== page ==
5 Year Old with Behavior Problems in Kindergarten
First three days of kindergarten: Not wanting to listen, arguing "that's not how my sister's class does it," refusing to participate all took place on day one. Second day he was sent to timeout for not listening and talking to the kids during circle time. Then yesterday became angry at another child and threw their toy across the room.
I know he's been ornery lately, but he is also the only child with allergies and the class is having to adapt things because of him. Honestly when I met the teacher, she seemed inconvenienced over this fact. He is placed at a table away from the students at lunch time for his protection which I appreciate since pb&j are a major staple in elementary school, but as of yesterday NO ONE sat with him at lunch. This has me heartbroken and I have to wonder if all of this is just too much for his almost 5 year old brain to process.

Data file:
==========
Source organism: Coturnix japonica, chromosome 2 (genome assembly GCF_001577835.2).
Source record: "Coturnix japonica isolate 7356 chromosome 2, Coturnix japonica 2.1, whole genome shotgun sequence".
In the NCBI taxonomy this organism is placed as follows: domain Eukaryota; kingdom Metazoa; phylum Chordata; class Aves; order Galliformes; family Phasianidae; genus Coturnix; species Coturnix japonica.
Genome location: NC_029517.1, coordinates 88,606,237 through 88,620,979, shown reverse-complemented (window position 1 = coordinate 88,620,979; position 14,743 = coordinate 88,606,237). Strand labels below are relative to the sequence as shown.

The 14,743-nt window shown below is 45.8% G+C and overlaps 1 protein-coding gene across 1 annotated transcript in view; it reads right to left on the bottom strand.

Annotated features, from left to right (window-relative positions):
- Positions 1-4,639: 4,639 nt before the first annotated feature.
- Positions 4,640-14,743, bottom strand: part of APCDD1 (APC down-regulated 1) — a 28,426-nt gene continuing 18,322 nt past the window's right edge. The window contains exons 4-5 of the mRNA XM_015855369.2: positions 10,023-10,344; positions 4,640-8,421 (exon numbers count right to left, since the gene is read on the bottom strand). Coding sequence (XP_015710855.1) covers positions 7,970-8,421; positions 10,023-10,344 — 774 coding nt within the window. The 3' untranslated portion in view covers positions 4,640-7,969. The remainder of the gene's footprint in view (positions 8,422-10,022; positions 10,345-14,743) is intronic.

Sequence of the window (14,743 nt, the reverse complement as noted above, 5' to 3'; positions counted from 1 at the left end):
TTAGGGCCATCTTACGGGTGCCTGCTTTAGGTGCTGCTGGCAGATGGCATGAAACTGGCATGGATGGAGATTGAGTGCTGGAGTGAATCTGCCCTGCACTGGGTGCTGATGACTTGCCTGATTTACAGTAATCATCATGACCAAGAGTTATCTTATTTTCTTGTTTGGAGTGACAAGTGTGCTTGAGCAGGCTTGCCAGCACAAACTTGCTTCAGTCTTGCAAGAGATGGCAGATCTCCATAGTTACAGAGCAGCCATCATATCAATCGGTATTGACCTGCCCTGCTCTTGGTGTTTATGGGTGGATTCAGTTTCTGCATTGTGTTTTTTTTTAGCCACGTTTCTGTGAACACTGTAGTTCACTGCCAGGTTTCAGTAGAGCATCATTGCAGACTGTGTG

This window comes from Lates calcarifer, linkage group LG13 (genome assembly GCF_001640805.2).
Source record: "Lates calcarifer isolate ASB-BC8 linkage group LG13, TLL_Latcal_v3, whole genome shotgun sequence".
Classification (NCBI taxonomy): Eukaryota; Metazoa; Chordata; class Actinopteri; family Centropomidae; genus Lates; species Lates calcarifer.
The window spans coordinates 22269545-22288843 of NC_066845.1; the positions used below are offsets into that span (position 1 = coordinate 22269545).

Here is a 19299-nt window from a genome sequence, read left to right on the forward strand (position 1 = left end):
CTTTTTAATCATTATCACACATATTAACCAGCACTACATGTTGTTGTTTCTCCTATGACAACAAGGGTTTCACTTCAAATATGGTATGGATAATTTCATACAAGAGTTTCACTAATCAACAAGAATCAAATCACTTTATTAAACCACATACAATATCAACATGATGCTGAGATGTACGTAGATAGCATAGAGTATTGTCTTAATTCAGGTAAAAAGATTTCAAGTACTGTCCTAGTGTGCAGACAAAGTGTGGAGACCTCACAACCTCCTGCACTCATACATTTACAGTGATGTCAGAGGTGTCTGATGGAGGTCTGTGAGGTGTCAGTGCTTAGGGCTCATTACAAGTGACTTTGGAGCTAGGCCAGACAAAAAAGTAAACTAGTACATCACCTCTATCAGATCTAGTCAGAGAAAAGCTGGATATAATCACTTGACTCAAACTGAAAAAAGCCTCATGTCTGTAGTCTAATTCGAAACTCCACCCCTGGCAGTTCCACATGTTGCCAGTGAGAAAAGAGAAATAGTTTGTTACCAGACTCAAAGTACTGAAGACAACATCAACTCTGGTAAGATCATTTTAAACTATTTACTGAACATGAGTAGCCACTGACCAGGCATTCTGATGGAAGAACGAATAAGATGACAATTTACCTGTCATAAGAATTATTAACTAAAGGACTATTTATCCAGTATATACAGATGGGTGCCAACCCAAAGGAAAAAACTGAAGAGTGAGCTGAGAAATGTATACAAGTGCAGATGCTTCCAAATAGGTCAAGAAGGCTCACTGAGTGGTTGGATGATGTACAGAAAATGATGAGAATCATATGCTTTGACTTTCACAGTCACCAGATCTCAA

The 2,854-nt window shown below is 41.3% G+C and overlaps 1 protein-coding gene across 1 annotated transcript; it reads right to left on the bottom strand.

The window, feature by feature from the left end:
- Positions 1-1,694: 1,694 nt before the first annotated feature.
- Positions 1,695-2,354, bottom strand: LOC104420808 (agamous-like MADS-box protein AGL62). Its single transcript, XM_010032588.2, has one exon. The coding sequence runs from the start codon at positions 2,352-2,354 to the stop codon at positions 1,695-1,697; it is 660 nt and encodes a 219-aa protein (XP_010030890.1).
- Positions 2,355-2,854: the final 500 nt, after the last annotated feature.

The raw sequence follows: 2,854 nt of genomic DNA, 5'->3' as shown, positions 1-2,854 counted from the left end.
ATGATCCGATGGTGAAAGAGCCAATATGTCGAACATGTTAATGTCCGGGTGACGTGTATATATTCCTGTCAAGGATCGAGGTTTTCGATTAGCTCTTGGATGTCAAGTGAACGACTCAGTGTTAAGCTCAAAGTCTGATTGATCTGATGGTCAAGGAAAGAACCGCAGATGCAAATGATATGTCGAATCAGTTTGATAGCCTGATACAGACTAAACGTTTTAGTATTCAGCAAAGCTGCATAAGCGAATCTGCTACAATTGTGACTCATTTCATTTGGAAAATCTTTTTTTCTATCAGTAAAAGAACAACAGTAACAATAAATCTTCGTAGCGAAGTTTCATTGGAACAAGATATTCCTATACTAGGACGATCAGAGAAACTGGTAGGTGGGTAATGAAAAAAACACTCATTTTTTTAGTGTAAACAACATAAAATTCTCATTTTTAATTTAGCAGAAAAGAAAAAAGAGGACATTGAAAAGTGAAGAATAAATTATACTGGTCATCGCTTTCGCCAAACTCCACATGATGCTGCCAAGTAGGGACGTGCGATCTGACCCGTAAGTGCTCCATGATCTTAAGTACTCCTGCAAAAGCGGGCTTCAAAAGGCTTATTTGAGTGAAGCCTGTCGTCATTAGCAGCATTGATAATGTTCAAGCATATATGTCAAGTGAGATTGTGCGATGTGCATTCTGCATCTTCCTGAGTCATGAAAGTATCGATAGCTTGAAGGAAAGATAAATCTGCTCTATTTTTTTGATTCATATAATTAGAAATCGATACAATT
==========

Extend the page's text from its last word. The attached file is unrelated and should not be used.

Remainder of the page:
I'm afraid that w/ his behavioral issues he will become the teacher's target. As it stands she has sent home a paper they did in class with a red circle on it that says "Follow directions!" (exclamation point) I looked over the paper and he DID follow the instructions. However along the side she wrote that they were doing this paper together and he rushed and did it all at once. So he completed the assignment with no mistakes but she is upset because he got excited and completed it without waiting to do it with the class. O.K. I get that kind of thing is about working together, but really?
I have asked the teacher for a conference. I want to make sure she feels comfortable disciplining him as needed but that she's not putting him in TO for petty little things either. I know he's not used to the process, but this is kindergarten and supposed to be fun. He should not be getting in trouble every single day. Sigh. So....what should I ask?